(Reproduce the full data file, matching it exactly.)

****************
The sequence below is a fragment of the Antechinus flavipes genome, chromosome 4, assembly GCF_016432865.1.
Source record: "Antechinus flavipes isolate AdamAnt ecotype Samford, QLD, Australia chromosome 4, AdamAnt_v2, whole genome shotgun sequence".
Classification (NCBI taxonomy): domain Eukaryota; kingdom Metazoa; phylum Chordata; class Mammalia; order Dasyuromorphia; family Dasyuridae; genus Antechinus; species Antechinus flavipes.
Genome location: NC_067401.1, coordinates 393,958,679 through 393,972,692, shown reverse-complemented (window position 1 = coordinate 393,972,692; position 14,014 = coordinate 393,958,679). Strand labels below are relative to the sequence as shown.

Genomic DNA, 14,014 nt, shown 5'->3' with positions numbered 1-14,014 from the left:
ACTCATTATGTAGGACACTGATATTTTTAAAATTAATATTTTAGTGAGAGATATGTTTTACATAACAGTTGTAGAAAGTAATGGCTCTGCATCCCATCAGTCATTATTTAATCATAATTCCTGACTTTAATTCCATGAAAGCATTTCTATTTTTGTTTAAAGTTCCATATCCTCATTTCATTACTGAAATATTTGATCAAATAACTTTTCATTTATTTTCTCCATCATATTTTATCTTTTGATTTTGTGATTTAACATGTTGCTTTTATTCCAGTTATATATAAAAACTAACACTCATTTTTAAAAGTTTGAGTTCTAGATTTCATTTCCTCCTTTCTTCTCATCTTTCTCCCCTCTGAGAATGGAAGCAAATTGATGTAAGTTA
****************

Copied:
The sequence below is a fragment of the Antechinus flavipes genome, chromosome 4, assembly GCF_016432865.1.
Source record: "Antechinus flavipes isolate AdamAnt ecotype Samford, QLD, Australia chromosome 4, AdamAnt_v2, whole genome shotgun sequence".
Classification (NCBI taxonomy): domain Eukaryota; kingdom Metazoa; phylum Chordata; class Mammalia; order Dasyuromorphia; family Dasyuridae; genus Antechinus; species Antechinus flavipes.
Genome location: NC_067401.1, coordinates 393,958,679 through 393,972,692, shown reverse-complemented (window position 1 = coordinate 393,972,692; position 14,014 = coordinate 393,958,679). Strand labels below are relative to the sequence as shown.

Genomic DNA, 14,014 nt, shown 5'->3' with positions numbered 1-14,014 from the left:
ACTCATTATGTAGGACACTGATATTTTTAAAATTAATATTTTAGTGAGAGATATGTTTTACATAACAGTTGTAGAAAGTAATGGCTCTGCATCCCATCAGTCATTATTTAATCATAATTCCTGACTTTAATTCCATGAAAGCATTTCTATTTTTGTTTAAAGTTCCATATCCTCATTTCATTACTGAAATATTTGATCAAATAACTTTTCATTTATTTTCTCCATCATATTTTATCTTTTGATTTTGTGATTTAACATGTTGCTTTTATTCCAGTTATATATAAAAACTAACACTCATTTTTAAAAGTTTGAGTTCTAGATTTCATTTCCTCCTTTCTTCTCATCTTTCTCCCCTCTGAGAATGGAAGCAAATTGATGTAAGTTA